A reader sent me this comment recently:
Actually have an entry in my tickler file1 about creating a tool with better “snoozing” than manual review and better handling of intermittent recurring tasks, as well as helping to build new habits.
It’s a snoozed entry, though.
I have several projects like this: I consider them significant, but not urgent.2 Many people’s “trusted systems” (meaning their GTD tools) turn into a graveyard for significant-but-not-urgent tasks and projects. This happens especially if they have trouble simply deleting things. (That’s another article: “You Ain’t Gonna Do It”.)
Why don’t we start these items? I can think of a handful reasons that I have trouble starting them:
- I don’t see the finish line clearly enough.
- I have other responsibilities that are genuinely more urgent.
- I have other responsibilities that seem more urgent (seem) and the guilt of not making progress on those stops me from doing something else.
- I don’t see the next step clearly enough.
Some of these reasons relate to Dale Emery’s model of motivation—
A person will tend to feel motivated to do something if:
- They feel capable of doing it, and
- They feel confident that they can foresee the results of doing it, and
- They want those results.
Once I learned this way of thinking about motivation, all kinds of strange behavior stopped seeming strange to me. I saw it in my own life: it explained why I had success with personal finances but, until recently, failed at losing weight.
Some of these reasons relate to my general insecurity and lack of confidence. (Yes! If you’ve met me, that might surprise you, but once you get to know me better, it shouldn’t.) Notably, my fear that if I don’t do certain projects, then people will stop offering to pay me. Of course, I have plenty of evidence that shows that enough people value my work that I will have a big-enough income stream for the foreseeable future, but that doesn’t stop me from feeling guilty about doing “fun work” when I “should” be doing something scary, like flailing around trying to attract potential clients. From what I’ve read online, most entrepreneurs have this problem, so I don’t need to feel so alone. You’d think that this would make me feel better, but not always.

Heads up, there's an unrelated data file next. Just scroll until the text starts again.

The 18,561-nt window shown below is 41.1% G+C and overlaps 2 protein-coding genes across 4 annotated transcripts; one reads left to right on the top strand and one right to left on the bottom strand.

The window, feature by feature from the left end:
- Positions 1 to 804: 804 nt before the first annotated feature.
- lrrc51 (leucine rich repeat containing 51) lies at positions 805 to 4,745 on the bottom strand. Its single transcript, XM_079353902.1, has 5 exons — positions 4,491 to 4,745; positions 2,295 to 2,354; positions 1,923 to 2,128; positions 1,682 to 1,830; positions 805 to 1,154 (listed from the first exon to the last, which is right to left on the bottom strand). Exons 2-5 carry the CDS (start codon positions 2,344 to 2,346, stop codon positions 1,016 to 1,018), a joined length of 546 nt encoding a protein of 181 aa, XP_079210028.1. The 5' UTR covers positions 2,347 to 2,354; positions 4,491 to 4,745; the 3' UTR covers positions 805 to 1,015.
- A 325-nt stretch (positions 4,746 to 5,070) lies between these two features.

One key point that seems particular to my situation, but I’m sure some of you share, is the feeling that given how little energy I generally feel—and I especially go through at least one very low-energy period per year—I “can’t afford” to spend the little energy I have working on projects that don’t have a clear, obvious, significant return on investment. This restricts me a lot when I find myself doing things in which I have no real expertise, like marketing. This worry about not having a clear path to victory then fuels my fear about my income streams drying up, which leads me to deeper feelings of insecurity, which leads me back to bed. Ugh.
All this helps me feel more understanding of those tasks and projects that sit in our “someday/maybe” folder, that seems like they remain on permanent “snooze”. Maybe if we understand more about the forces that lead us to keep smashing the snooze button on those tasks, the less pressure we’ll put on ourselves to do them, and the sooner we’ll feel enough energy to give to them. And we’ll do them. And we’ll feel better. We hope.
David Allen, Getting Things Done. A guide to organizing your out-of-control working backlog. You can use this for yourself while you convince people around you to try it.
J. B. Rainsberger, “Getting Started with Getting Things Done”. If you don’t have the energy to read an entire book, you can read a few pages and start feeling the benefits right away.
John Kotter, A Sense of Urgency. Most people don’t think about this topic enough, and fell prey to false urgency. Don’t.
J. B. Rainsberger, “You Ain’t Gonna Do It”. A suggestion to become comfortable deleting tasks and projects because you aren’t going to do them—even if you think you might possibly do them. Don’t worry. If you find it important enough, then it will come back.
Dale Emery, “Motivation”. A model of motivation that I have used with great effect for over a decade.
In Getting Things Done terms, a tickler file is something that reminds you about tasks or projects that you need to think about starting soon. It’s not the same as setting a “due date” on a task, but more like setting a “start date”. OmniFocus supports this directly: if you say “start this task on January 30”, then you won’t see it in your list of next actions until January 30.↩
I have seen this modeled with independent axes for “important” and “urgent”, but I find that many people—especially if English is not their native language—have trouble distinguishing the two ideas. For this reason, I use “significant” to mean “I want the good results from this work, but I can wait to receive them”.↩